the Galaxy S7 will be denoted as SM-G930, and the S7 edge as SM-G935, just like the S6 is SM-G920 and the S6 edge is SM-G925, now a more granular breakdown of the model numbers has appeared. To sum it up, here are the CDMA carriers that will eventually be covered by Qualcomm's award-winning baseband modem, and the ones that will be getting the new Samsung LTE baseband that is baked into the Exynos 8890 chipset as a complete SoC solution for the firs time:While we already heard that
Verizon - SM-G930V and SM-G935V
Sprint - SM-G930P and SM-G935P
US Cellular - SM-G930R4 and SM-G935R4
China - SM-G9300 and SM-G9350 models
International unlocked - SM-G930F and SM-G935F
T-Mobile - SM-G930T and SM-G935T
AT&T - SM-G930A and SM-G935A
Canada - SM-G930W8 and SM-G935W8
Korean versions - SM-G930 S/K/L and SM-G935 S/K/L, depending on the carrier
There were rumors recently that Samsung is striving for 1:1 ratio of Snapdragon-laden to Exynos-powered Galaxy S7 handsets, but this above makes much more sense. Samsung's "Shannon" LTE modem is still a work in progress when it comes to converging the smorgasbord of carrier network standards and frequencies, while Qualcomm's Gobi solution has been polished for years to achieve the interference filtering required to cover all those standards and bands at once.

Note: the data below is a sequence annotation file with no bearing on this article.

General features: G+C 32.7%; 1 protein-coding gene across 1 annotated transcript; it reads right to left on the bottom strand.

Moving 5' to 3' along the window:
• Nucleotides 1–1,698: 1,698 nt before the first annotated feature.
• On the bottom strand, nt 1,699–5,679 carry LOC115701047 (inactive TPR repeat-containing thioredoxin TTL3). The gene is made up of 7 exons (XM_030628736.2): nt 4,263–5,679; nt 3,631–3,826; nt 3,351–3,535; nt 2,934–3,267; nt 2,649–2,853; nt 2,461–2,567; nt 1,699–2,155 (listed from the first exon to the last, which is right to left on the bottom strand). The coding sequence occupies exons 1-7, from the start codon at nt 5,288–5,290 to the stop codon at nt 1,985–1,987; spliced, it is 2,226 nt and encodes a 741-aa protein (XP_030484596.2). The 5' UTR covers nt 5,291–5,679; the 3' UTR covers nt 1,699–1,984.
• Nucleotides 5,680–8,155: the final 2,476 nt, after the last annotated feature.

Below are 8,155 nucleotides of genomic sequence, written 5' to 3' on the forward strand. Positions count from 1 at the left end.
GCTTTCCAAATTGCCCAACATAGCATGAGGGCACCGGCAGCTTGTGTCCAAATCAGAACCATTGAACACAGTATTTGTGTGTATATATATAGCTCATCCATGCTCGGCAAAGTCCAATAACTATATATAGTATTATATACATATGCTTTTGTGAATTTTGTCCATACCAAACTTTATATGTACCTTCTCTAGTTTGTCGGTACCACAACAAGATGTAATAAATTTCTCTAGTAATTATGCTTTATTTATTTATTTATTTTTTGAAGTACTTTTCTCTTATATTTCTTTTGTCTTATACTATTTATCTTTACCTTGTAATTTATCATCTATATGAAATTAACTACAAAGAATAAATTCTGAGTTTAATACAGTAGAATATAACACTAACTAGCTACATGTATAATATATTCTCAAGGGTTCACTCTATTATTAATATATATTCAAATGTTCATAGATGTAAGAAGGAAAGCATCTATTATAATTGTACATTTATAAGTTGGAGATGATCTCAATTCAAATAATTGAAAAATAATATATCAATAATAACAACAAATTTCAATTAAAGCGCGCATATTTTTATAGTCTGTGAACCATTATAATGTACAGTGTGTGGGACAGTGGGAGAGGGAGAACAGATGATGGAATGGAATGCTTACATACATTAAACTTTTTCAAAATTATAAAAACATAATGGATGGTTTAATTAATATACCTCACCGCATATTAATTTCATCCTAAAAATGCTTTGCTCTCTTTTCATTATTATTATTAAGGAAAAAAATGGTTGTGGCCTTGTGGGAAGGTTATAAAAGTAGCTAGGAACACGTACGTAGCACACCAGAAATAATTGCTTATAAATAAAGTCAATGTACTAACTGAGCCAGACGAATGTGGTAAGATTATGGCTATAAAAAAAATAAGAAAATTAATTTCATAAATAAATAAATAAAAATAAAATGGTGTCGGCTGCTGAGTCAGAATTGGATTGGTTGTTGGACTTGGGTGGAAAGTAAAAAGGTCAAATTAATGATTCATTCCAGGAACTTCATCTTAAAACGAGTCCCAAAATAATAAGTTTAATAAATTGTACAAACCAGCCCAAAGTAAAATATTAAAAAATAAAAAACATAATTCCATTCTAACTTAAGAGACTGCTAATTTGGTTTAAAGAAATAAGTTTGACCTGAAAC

When it comes to the stray CDMA standard, Samsung might have determined it better to go with Qualcomm which has plenty of fine-tuning experience for the US carrier market, and probably holds plenty of patents here, too. In any case, both chipsets are beasts, so we wouldn't worry much about the Galaxy S7's performance, regardless of what chipset is inside.